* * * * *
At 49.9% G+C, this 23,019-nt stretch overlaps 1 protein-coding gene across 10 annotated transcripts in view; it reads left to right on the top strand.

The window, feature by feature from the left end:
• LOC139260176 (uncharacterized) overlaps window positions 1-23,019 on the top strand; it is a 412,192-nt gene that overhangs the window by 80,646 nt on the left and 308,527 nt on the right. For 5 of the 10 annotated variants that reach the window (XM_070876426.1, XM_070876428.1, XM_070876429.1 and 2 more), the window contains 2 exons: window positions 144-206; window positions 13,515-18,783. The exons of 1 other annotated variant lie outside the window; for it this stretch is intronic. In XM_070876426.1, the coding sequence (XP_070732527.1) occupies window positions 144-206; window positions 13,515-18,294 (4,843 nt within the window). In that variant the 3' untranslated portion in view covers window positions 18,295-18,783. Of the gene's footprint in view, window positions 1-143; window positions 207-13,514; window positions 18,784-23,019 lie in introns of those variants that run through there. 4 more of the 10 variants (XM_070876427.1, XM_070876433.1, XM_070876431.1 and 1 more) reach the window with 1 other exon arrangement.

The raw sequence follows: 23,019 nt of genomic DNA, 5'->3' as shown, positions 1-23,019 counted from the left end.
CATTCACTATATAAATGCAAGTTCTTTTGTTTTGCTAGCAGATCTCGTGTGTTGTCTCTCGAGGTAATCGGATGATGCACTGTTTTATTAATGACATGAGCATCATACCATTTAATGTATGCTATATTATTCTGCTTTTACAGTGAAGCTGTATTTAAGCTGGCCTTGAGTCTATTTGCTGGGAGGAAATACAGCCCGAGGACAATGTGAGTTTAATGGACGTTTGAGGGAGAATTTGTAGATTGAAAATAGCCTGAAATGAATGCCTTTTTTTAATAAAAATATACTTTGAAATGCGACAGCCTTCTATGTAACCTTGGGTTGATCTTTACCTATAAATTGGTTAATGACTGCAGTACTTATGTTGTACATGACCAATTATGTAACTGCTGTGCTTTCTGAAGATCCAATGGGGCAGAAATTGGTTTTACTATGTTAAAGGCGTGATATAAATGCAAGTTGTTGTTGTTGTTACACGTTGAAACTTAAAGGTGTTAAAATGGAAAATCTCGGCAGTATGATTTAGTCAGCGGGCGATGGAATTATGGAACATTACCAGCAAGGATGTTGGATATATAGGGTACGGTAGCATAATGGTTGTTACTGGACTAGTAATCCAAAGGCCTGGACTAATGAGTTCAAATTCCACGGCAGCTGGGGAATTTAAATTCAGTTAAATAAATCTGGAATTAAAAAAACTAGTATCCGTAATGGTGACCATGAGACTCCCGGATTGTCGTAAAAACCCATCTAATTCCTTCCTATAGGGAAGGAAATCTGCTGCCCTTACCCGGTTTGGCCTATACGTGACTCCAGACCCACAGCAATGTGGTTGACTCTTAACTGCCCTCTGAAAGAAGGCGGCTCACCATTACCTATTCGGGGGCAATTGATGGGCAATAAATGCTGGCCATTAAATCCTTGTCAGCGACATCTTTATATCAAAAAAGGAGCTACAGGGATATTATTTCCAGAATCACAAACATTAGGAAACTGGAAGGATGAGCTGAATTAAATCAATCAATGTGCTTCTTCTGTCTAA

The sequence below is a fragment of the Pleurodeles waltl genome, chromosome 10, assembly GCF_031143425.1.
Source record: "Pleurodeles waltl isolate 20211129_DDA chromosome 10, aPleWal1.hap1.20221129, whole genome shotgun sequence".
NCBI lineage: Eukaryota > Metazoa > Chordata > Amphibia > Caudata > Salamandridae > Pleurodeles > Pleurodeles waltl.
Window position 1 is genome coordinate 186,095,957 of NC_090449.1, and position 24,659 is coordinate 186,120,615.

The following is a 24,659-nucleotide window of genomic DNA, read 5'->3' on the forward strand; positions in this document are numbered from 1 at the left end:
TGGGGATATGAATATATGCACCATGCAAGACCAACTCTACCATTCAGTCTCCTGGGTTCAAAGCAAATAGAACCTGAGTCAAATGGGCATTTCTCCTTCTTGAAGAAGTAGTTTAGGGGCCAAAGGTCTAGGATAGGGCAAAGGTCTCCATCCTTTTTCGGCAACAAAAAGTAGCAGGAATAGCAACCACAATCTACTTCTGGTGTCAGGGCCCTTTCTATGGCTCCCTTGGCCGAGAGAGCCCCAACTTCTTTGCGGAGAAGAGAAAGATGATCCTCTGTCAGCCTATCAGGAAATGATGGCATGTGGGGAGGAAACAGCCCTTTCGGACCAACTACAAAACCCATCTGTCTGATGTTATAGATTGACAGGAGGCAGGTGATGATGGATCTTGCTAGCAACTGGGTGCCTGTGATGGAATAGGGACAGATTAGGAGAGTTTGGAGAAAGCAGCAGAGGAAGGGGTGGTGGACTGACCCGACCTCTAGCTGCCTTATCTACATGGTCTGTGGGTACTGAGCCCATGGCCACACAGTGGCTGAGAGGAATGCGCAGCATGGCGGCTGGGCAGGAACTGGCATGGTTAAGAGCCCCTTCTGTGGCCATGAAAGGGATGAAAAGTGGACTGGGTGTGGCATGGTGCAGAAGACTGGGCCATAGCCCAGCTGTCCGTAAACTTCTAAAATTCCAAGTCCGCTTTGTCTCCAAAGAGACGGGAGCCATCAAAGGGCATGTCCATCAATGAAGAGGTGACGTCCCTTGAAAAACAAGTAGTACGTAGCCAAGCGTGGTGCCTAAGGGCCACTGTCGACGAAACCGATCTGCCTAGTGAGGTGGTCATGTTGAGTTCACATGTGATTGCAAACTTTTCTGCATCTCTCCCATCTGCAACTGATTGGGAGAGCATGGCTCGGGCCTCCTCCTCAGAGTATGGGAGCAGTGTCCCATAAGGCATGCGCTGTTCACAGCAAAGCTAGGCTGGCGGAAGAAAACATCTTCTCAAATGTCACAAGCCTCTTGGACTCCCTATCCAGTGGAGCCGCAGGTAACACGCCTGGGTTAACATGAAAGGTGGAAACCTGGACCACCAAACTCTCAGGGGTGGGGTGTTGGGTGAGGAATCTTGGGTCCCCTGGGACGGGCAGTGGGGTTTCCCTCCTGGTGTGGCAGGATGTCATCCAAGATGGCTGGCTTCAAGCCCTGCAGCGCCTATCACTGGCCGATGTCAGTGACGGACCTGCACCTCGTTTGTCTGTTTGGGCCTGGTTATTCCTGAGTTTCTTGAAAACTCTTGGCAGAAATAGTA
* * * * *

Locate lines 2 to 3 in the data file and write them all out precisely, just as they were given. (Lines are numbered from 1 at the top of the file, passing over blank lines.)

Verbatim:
The window, feature by feature from the left end:
• LOC139260176 (uncharacterized) overlaps window positions 1-23,019 on the top strand; it is a 412,192-nt gene that overhangs the window by 80,646 nt on the left and 308,527 nt on the right. For 5 of the 10 annotated variants that reach the window (XM_070876426.1, XM_070876428.1, XM_070876429.1 and 2 more), the window contains 2 exons: window positions 144-206; window positions 13,515-18,783. The exons of 1 other annotated variant lie outside the window; for it this stretch is intronic. In XM_070876426.1, the coding sequence (XP_070732527.1) occupies window positions 144-206; window positions 13,515-18,294 (4,843 nt within the window). In that variant the 3' untranslated portion in view covers window positions 18,295-18,783. Of the gene's footprint in view, window positions 1-143; window positions 207-13,514; window positions 18,784-23,019 lie in introns of those variants that run through there. 4 more of the 10 variants (XM_070876427.1, XM_070876433.1, XM_070876431.1 and 1 more) reach the window with 1 other exon arrangement.